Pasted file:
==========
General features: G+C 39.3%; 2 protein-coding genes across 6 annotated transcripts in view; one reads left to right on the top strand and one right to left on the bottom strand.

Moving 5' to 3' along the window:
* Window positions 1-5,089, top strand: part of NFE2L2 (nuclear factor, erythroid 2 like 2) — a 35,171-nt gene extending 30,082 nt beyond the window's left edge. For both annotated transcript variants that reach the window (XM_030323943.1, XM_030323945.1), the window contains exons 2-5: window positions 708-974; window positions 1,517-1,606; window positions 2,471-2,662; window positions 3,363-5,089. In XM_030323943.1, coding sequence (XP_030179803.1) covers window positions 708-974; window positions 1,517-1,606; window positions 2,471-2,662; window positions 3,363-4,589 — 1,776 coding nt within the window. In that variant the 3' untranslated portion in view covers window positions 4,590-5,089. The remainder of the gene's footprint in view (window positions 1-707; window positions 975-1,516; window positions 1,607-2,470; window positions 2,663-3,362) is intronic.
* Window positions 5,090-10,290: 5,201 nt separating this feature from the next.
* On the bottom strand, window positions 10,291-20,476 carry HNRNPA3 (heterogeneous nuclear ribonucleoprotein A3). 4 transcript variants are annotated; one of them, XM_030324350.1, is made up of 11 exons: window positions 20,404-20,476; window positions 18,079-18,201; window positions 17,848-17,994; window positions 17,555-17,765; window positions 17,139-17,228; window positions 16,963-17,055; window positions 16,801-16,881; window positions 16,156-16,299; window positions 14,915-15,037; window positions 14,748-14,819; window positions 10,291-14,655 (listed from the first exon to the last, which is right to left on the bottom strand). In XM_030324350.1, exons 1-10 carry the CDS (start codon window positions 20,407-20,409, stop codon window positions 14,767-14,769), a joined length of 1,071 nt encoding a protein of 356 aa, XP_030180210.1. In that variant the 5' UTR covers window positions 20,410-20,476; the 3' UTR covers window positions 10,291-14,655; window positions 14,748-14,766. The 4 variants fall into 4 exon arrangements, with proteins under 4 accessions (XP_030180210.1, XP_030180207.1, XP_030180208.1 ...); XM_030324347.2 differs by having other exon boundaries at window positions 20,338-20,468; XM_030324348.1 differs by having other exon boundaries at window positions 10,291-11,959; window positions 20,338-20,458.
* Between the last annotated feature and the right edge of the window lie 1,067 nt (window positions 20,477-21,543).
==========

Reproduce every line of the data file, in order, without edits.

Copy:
General features: G+C 39.3%; 2 protein-coding genes across 6 annotated transcripts in view; one reads left to right on the top strand and one right to left on the bottom strand.

Moving 5' to 3' along the window:
* Window positions 1-5,089, top strand: part of NFE2L2 (nuclear factor, erythroid 2 like 2) — a 35,171-nt gene extending 30,082 nt beyond the window's left edge. For both annotated transcript variants that reach the window (XM_030323943.1, XM_030323945.1), the window contains exons 2-5: window positions 708-974; window positions 1,517-1,606; window positions 2,471-2,662; window positions 3,363-5,089. In XM_030323943.1, coding sequence (XP_030179803.1) covers window positions 708-974; window positions 1,517-1,606; window positions 2,471-2,662; window positions 3,363-4,589 — 1,776 coding nt within the window. In that variant the 3' untranslated portion in view covers window positions 4,590-5,089. The remainder of the gene's footprint in view (window positions 1-707; window positions 975-1,516; window positions 1,607-2,470; window positions 2,663-3,362) is intronic.
* Window positions 5,090-10,290: 5,201 nt separating this feature from the next.
* On the bottom strand, window positions 10,291-20,476 carry HNRNPA3 (heterogeneous nuclear ribonucleoprotein A3). 4 transcript variants are annotated; one of them, XM_030324350.1, is made up of 11 exons: window positions 20,404-20,476; window positions 18,079-18,201; window positions 17,848-17,994; window positions 17,555-17,765; window positions 17,139-17,228; window positions 16,963-17,055; window positions 16,801-16,881; window positions 16,156-16,299; window positions 14,915-15,037; window positions 14,748-14,819; window positions 10,291-14,655 (listed from the first exon to the last, which is right to left on the bottom strand). In XM_030324350.1, exons 1-10 carry the CDS (start codon window positions 20,407-20,409, stop codon window positions 14,767-14,769), a joined length of 1,071 nt encoding a protein of 356 aa, XP_030180210.1. In that variant the 5' UTR covers window positions 20,410-20,476; the 3' UTR covers window positions 10,291-14,655; window positions 14,748-14,766. The 4 variants fall into 4 exon arrangements, with proteins under 4 accessions (XP_030180210.1, XP_030180207.1, XP_030180208.1 ...); XM_030324347.2 differs by having other exon boundaries at window positions 20,338-20,468; XM_030324348.1 differs by having other exon boundaries at window positions 10,291-11,959; window positions 20,338-20,458.
* Between the last annotated feature and the right edge of the window lie 1,067 nt (window positions 20,477-21,543).